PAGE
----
In the days since Major League Baseball moved its All-Star Game from Atlanta due to onerous voting regulations passed by state lawmakers and signed by Georgia Gov. Brian Kemp, the league and others supporting the reinstallation of the game have faced a cross-platform shootout. reviews that could be alarming, if they weren’t so funny.
From the halls of Congress to the desperate cries of the feverish warriors from the foaming keyboard of their Facebook feeds, the vocal minority shouted in unison:
This Major League Baseball is now an ultra-liberal, community-loving cabal.
That he capitulated to “revival”, a term already appropriate and mutilated in disfigurement from its original meaning.
That they’ll never pitch a first pitch again or attend a game again, as long as … as long as … Augusta National member Rob Manfred is still in charge of the league.
The arguments are thin, the attacks barely grounded in reality, and they are particularly absurd to anyone who has spent a few minutes around the game.
Just who, exactly, is this crowd awakened in “The MLB?”
Is it the players, whose clubhouse tables are often filled with copies of Guns & Ammo and Field & Stream, and whose less than overwhelming acceptance of a vaccine that could preserve their season suggests a ideological leaning away from the left?
Is it the executives, many of whom run their teams with bloodless efficiency, who are making the Wal-Mart empire blush?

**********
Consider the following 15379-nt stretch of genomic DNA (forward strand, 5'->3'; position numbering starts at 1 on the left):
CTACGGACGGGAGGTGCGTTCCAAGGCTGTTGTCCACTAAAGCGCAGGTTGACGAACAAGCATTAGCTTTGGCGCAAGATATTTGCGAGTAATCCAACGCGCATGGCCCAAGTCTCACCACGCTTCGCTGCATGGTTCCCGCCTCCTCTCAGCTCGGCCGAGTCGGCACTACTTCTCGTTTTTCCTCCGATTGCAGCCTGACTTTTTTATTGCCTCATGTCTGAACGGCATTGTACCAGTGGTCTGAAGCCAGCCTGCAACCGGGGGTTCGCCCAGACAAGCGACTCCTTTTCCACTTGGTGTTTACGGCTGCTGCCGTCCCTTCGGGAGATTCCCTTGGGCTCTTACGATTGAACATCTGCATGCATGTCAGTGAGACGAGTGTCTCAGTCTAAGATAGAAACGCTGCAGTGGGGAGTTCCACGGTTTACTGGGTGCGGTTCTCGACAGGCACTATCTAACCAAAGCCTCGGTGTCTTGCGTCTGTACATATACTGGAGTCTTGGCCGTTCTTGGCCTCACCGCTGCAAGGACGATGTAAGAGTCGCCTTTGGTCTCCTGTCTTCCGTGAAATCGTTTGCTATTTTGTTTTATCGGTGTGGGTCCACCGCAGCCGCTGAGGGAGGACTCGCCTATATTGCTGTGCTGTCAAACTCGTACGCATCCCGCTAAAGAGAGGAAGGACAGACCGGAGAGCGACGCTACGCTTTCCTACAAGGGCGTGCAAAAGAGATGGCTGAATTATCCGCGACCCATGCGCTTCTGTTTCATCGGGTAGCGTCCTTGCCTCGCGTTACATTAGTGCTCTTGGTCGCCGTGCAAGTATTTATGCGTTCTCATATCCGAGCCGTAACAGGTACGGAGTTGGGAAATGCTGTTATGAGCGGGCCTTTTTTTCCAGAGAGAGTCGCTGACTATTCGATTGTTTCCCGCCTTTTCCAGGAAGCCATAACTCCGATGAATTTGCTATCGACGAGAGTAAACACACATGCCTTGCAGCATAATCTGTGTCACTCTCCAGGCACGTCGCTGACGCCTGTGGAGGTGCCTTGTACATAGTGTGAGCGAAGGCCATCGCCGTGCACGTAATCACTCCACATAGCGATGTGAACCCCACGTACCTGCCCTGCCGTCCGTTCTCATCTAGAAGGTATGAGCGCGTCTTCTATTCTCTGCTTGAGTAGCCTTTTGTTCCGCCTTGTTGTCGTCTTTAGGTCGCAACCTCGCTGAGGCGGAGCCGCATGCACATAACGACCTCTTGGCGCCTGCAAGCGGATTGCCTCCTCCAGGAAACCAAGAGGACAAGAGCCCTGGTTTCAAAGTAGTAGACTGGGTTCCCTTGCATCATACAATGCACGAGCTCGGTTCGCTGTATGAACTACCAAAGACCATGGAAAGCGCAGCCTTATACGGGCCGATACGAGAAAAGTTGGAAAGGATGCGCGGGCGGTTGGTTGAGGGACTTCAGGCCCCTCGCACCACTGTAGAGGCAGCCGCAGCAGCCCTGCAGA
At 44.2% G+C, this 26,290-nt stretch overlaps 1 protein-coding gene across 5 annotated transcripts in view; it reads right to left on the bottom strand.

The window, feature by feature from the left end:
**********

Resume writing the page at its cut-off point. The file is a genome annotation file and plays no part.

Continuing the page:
Is it the owners, whose political contributions – even the most dashing of politicians – hide in plain sight and give a good indication of their direction?
No, baseball is still very conservative. And it’s clear that their more rigorous adoption of social justice initiatives over the past year is not only on the good side of history, but also, quite simply, good business.
Consider the “corporate champions” who stand with the MLB in its rebuke of Georgia’s voting laws: Delta, Coca-Cola, American Airlines, JPMorgan Chase, Citigroup.
Not exactly Ben & Jerry’s and Patagonia.
As the corporate “crowd” grows in voicing their disapproval, it becomes easier to understand how Manfred’s startling decision at the time to move the game out of Georgia was executed quickly and unilaterally.
So the game found a new home in Denver, and the league braced for the outrage unleashed from the Right, and now, nearly a week away, it’s clear the backlash is nothing but the MLB can’t handle it.
The national GOP? Reduced largely to Red-Baiting 101 and a stupid confusion between buying tickets and voting rights, even as defections in its ranks increase.
Senate Minority Leader Mitch McConnell? He issued a “warning to American businesses to stay out of politics,” but immediately begged them to keep giving him money, you know.
The unofficial media arm of the right?
A Fox News request to White House press secretary Jen Psaki on Tuesday saying the voting rules in Colorado, the new All-Star Game site, were similar to those in Georgia, was ready. less than 60 seconds. You could call it Psaki “dunking” on Fox News, but it was too easy.
See where this is going?
The fury will subside and any notion of the game that ever existed in Atlanta could drown in a chorus of oohs and ahhs from a Derby Home Run held at Coors Field, a mile high.
Baseball survived for half a century when it first excluded black players from the game, then faced backfire, boycotts and threats when it dared to allow Jackie Robinson to play. . He survived the national anthem of Jose Feliciano, a no-hitter launched under the influence of hallucinogens and the designated hitter.
A cultural war that is poorly defined and increasingly fringed?
It’s a fight the MLB knew it could and will win.